I have been a big fan/fanatic of old action movies from the 1970s and 1980s; Assault on Precinct 13, Rambo, Die Hard, the list goes on and I saw my first one at age 5; the indestructible Terminator. Seeing Arnold Schwarzenegger punch through a car windshield, repair himself in front of a mirror or decimate an entire police station really blew me away and ever since, made me wish I was this indestructible. Then comes Rambo whose talent behind heavy weapons and a bow is unmatched even by an entire Soviet war machine in 1980s Afghanistan. However, there exist many Terminator and a handful of Rambo games and most of them are pretty good right down to being excellent. Terminator 3 Redemption (Gamecube & PS2) prime example of how to do a movie license game right.
However, what I really want to do here is to feature some films that are yet to leap into the fray of interactive entertainment due to their high potential for a fun time. These films are Deathwish 3 (Charles Bronson) Cobra (Sylvester Stallone) and Assault on Precinct 13. Finally, the games that may be a good base for said adaptations are also somewhat underground in a sense that few remember and even fewer know them; this was done to avoid the fatigue of modern gaming which was created by the trio of first-person shooters, open-world games and action RPGs a’ la Diablo.
Charles Bronson is a vigilante hero who takes out an entire gang single-handedly using an arsenal of weapons that includes a Browning M1919 machine gun. The DeathWish movies are a pentalogy (loosely based on a Brian Garfield novel from 1972) but I chose the 3rd film for its emphasis on action; a better premise for a game. DeathWish 3 would make a good isometric shooting, exploration game where the player is seen from top-down as he explores a big map and fights enemies while collecting items and weapons.
The isometric action game formula was started by a 1985 arcade game Gauntlet where the player chooses to play as one of the 4 characters to explore dungeons, collect treasures while fighting enemies. However, the best isometric game for a DeathWish adaptation is Take No Prisoners, a 1997 PC game by Raven Software. Here, the player explores big worlds with fortresses, sewers, derelict cities and cultist temples as he faces enemies that are unique to the different worlds.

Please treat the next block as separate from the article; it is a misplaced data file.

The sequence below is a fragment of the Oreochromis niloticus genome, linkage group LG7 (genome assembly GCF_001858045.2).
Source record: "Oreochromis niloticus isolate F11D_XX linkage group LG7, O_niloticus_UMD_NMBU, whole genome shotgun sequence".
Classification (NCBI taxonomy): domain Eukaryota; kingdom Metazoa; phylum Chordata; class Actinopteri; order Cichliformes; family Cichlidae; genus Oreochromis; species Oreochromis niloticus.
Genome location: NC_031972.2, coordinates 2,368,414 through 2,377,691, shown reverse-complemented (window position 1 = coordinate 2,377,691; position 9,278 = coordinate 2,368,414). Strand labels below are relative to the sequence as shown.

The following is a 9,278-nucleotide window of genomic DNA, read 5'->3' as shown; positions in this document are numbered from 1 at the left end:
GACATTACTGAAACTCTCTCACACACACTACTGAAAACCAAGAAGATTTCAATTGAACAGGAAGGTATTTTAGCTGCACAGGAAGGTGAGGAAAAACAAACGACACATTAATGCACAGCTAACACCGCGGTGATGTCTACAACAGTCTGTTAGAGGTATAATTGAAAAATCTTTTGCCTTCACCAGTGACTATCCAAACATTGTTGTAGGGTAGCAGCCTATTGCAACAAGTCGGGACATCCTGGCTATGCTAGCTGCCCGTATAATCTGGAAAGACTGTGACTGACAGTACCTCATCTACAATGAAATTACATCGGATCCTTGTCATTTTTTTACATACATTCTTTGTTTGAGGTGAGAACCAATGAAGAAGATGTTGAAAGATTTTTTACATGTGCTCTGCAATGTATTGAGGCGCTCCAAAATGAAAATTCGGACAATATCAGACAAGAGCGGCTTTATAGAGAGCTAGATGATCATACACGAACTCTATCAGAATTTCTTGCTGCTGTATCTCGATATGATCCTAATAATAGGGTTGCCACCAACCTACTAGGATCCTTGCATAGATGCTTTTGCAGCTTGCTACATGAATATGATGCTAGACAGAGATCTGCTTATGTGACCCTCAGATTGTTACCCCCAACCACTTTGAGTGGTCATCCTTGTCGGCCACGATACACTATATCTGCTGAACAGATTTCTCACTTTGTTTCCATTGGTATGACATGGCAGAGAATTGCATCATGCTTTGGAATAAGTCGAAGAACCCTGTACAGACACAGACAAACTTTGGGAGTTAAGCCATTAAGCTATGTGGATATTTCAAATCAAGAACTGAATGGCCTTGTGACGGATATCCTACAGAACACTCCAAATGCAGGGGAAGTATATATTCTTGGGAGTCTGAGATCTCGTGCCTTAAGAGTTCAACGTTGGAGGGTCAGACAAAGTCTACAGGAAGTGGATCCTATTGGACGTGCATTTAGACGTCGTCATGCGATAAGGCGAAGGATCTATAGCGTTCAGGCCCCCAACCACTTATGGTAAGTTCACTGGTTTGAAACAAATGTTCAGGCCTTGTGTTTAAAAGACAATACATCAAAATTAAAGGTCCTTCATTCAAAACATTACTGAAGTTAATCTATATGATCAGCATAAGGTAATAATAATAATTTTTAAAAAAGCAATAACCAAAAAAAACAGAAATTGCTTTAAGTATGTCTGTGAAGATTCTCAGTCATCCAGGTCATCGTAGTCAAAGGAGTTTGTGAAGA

How will it Work?
The adaptation for DeathWish 3 can feature a new narrative where the player assumes the role of a patrol officer who, after the events of the film in question, gets transferred to that precinct and has to face new gangs that take over the town after the dominating first one (from the film) was taken out. Take No Prisoners broke its in-game world up into different sectors to house enemy factions; each with their own weapons, attack patterns, and behaviors; this idea can be used for the gangs in the theoretical game.
While the area would be big, the game won’t feature open-world tropes we are tired of today (towers to climb, collectables and bases to liberate) instead, the goal would be, as a patrol officer to respond to the police scanner while patrolling on foot and on a cruiser; the only vehicle the player would use. The narrative would be minimalistic with each piece to be obtained from interrogating gang leaders the player arrests; if the leader is killed the story would follow a different path which the player finds through talking to civilians and other officers.